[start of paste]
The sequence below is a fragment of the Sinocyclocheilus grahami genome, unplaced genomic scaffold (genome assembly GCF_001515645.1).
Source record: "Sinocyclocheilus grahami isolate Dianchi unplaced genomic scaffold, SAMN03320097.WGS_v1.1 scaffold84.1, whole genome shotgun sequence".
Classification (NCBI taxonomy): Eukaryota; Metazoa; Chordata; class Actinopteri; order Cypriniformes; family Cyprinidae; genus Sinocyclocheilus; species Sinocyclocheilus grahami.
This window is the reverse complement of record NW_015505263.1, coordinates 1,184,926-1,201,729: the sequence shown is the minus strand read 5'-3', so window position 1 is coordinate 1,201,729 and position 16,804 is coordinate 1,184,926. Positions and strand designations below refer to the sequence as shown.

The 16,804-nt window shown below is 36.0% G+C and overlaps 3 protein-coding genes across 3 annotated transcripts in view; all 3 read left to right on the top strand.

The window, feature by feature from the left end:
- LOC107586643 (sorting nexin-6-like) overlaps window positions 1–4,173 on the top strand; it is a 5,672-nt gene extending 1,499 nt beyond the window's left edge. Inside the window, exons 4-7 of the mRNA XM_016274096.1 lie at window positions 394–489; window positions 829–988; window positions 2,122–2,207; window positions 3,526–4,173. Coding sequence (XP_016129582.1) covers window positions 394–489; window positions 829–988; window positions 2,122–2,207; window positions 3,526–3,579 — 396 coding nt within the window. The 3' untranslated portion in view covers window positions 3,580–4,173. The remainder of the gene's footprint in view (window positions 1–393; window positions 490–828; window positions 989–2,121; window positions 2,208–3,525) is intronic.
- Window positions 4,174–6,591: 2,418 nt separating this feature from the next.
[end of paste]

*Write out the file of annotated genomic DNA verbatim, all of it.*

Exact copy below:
The sequence below is a fragment of the Sinocyclocheilus grahami genome, unplaced genomic scaffold (genome assembly GCF_001515645.1).
Source record: "Sinocyclocheilus grahami isolate Dianchi unplaced genomic scaffold, SAMN03320097.WGS_v1.1 scaffold84.1, whole genome shotgun sequence".
Classification (NCBI taxonomy): Eukaryota; Metazoa; Chordata; class Actinopteri; order Cypriniformes; family Cyprinidae; genus Sinocyclocheilus; species Sinocyclocheilus grahami.
This window is the reverse complement of record NW_015505263.1, coordinates 1,184,926-1,201,729: the sequence shown is the minus strand read 5'-3', so window position 1 is coordinate 1,201,729 and position 16,804 is coordinate 1,184,926. Positions and strand designations below refer to the sequence as shown.

The 16,804-nt window shown below is 36.0% G+C and overlaps 3 protein-coding genes across 3 annotated transcripts in view; all 3 read left to right on the top strand.

The window, feature by feature from the left end:
- LOC107586643 (sorting nexin-6-like) overlaps window positions 1–4,173 on the top strand; it is a 5,672-nt gene extending 1,499 nt beyond the window's left edge. Inside the window, exons 4-7 of the mRNA XM_016274096.1 lie at window positions 394–489; window positions 829–988; window positions 2,122–2,207; window positions 3,526–4,173. Coding sequence (XP_016129582.1) covers window positions 394–489; window positions 829–988; window positions 2,122–2,207; window positions 3,526–3,579 — 396 coding nt within the window. The 3' untranslated portion in view covers window positions 3,580–4,173. The remainder of the gene's footprint in view (window positions 1–393; window positions 490–828; window positions 989–2,121; window positions 2,208–3,525) is intronic.
- Window positions 4,174–6,591: 2,418 nt separating this feature from the next.